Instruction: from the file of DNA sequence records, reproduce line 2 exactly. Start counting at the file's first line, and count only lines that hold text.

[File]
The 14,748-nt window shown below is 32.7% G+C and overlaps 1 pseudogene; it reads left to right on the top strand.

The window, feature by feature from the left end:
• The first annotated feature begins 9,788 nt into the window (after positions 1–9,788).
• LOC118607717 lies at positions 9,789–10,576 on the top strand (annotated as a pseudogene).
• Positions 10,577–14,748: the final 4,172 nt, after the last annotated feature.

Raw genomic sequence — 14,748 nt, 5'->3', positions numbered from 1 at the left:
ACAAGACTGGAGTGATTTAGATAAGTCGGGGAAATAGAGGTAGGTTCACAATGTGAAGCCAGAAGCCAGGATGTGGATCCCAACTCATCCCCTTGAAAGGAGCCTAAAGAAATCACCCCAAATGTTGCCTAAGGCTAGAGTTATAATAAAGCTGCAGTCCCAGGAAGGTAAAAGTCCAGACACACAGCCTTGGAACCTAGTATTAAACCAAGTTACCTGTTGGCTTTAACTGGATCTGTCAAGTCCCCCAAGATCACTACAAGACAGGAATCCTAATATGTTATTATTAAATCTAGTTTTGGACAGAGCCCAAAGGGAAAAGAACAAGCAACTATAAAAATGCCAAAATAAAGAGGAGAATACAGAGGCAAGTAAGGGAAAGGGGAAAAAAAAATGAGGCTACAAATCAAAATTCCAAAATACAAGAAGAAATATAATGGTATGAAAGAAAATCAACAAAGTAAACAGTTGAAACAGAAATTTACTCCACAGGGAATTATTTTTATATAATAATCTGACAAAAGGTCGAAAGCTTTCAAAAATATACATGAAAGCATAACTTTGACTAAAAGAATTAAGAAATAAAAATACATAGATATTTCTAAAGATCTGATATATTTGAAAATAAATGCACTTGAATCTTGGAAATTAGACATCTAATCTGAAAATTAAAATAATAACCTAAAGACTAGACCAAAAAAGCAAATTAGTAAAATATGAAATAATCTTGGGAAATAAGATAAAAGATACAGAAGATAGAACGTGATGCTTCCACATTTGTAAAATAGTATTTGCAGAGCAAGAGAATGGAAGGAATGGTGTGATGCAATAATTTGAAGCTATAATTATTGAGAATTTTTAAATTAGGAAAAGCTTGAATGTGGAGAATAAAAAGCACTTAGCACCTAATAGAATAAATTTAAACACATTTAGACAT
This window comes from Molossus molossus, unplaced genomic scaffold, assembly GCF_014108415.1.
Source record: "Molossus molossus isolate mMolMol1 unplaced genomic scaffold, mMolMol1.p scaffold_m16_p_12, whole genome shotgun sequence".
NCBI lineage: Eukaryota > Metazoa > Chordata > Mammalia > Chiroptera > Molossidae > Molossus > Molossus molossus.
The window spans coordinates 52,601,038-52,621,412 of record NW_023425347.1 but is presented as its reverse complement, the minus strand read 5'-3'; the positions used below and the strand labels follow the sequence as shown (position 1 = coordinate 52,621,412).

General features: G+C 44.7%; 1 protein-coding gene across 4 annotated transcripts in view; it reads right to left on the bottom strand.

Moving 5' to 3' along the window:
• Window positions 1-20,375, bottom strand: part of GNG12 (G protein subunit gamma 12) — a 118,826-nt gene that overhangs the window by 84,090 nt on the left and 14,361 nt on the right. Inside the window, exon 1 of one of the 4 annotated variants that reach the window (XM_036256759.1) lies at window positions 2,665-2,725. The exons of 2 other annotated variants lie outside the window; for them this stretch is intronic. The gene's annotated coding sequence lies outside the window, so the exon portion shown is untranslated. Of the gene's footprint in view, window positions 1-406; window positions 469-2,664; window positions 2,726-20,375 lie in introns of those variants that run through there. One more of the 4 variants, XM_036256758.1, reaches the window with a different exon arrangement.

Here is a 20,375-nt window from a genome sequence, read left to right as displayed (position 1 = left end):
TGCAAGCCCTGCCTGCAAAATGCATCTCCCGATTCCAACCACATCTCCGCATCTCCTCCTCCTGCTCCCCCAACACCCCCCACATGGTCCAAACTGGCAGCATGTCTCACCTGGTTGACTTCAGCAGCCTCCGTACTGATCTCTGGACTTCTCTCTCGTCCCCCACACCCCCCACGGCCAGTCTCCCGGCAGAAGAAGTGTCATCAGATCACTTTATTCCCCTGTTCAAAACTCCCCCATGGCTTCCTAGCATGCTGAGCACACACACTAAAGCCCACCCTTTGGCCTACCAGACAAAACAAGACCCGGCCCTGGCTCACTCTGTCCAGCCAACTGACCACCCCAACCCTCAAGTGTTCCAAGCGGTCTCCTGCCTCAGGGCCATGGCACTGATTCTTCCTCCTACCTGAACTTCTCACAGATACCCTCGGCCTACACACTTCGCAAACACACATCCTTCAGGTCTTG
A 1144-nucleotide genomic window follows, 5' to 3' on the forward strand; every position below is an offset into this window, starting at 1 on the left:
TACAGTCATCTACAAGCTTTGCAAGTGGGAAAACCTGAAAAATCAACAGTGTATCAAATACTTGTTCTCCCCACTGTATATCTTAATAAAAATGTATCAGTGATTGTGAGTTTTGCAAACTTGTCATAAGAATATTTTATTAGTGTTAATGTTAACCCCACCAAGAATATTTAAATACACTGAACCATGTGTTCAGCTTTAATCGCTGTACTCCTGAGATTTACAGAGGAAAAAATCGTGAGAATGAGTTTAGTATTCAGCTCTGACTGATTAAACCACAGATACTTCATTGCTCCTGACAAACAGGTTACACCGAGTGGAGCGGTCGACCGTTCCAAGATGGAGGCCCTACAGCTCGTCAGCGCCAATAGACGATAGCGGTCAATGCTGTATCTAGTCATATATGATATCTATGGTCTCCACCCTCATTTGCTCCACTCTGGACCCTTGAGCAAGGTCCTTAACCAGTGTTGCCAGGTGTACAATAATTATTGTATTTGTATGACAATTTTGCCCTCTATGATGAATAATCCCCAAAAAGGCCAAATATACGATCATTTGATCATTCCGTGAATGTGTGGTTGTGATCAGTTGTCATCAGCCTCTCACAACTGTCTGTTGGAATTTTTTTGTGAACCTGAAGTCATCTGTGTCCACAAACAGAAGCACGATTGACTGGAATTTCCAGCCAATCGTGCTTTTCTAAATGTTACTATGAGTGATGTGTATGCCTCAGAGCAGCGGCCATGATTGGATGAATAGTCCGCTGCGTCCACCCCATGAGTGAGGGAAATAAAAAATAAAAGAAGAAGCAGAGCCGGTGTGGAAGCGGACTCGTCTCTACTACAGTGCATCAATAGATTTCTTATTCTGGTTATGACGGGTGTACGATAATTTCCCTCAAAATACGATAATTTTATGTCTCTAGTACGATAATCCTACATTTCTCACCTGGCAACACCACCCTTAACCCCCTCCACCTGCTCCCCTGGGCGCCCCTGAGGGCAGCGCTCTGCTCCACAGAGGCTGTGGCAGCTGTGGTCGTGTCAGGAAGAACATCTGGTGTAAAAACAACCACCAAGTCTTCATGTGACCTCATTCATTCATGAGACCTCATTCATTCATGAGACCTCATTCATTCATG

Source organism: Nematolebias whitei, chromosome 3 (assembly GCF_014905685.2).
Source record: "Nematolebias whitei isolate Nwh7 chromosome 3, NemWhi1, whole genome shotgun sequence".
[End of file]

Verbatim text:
The window, feature by feature from the left end: